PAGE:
In the same way, scholars—mostly men, of course!—have decided that the Samaritan woman was morally loose. Five husbands! And not married to number six! Shocking!

It’s quite likely that she’d been a widow five times.   People often died younger then. And it’s likely that this man was refusing to give her the security of marriage. If she weren’t living with him, she’d most likely be forced into prostitution. We need to have some understanding of her situation, and hold off from judging her.

So she’s at the well in the middle of the day, all alone. She may not have been popular; it doesn’t mean she was immoral.

But John’s not interested in all that. That’s the surface meaning. The deeper meaning is this: unlike Nicodemus, she came when it was as light as possible. Her heart—the heart of an uneducated, despised woman—is open to Jesus.

So Jesus tells her about ‘living water’. Water that flows and keeps on flowing from the heart of someone, anyone, who is born of the Spirit.

And that water flows through her and overflows and all she can do is run! to tell everyone she knows about Jesus.

And once that living water flows from the depths of her being it just keeps on going. Never stops.

The living water still flows today. It is the Spirit teaching us of Jesus Christ and what Jesus is doing in the world today.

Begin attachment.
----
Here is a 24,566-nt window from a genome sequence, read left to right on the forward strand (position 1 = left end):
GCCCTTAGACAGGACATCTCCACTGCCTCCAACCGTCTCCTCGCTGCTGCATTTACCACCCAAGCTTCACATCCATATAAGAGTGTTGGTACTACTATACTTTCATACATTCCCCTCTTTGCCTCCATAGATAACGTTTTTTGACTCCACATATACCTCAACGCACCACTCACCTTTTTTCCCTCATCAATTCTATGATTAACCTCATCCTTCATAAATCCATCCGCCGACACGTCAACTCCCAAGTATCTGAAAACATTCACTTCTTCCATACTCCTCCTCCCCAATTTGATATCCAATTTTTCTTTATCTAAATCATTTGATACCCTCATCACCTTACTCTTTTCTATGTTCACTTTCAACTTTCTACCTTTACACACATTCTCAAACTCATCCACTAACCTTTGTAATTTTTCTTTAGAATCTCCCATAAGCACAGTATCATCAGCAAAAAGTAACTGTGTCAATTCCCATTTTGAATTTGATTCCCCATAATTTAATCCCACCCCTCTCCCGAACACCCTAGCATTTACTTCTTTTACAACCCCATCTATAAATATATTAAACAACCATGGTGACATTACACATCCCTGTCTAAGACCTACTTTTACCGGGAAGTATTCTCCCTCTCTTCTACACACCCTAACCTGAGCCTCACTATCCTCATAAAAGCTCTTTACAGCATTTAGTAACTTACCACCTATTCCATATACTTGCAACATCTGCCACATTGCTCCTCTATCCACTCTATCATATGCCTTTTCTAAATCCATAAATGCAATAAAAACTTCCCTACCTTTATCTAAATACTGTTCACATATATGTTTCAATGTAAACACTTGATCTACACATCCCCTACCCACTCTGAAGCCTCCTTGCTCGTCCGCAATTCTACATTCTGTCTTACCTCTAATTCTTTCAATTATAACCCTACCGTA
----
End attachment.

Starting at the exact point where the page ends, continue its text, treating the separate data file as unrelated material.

Jesus is still meeting with people—often the people we least expect—and drawing them to himself.

Do we see people as Jesus did?

He looked at a Samaritan woman, a nobody, and saw that she was open to the gospel that he was bringing. Do we see the superficial meanings of people, or do we look deeper? Do we even listen?

Do we talk to them in a way they understand, or do we use language that they don’t understand? Jesus and the woman spoke of drinking water from a well, and so Jesus went on to speak of living water.

To talk with people in a way they understand—to really connect with people—we first must listen. We must take them and their concerns seriously, as Jesus did at Jacob’s Well.

I’ve called this sermon ‘The Samaritan Theologian’, not ‘The Samaritan Woman’. Even though she was uneducated, this woman had a sharp mind. She was a theologian. We also need to be theologians to today’s ‘Samaritans’. ‘Samaritan theologians’, in a way.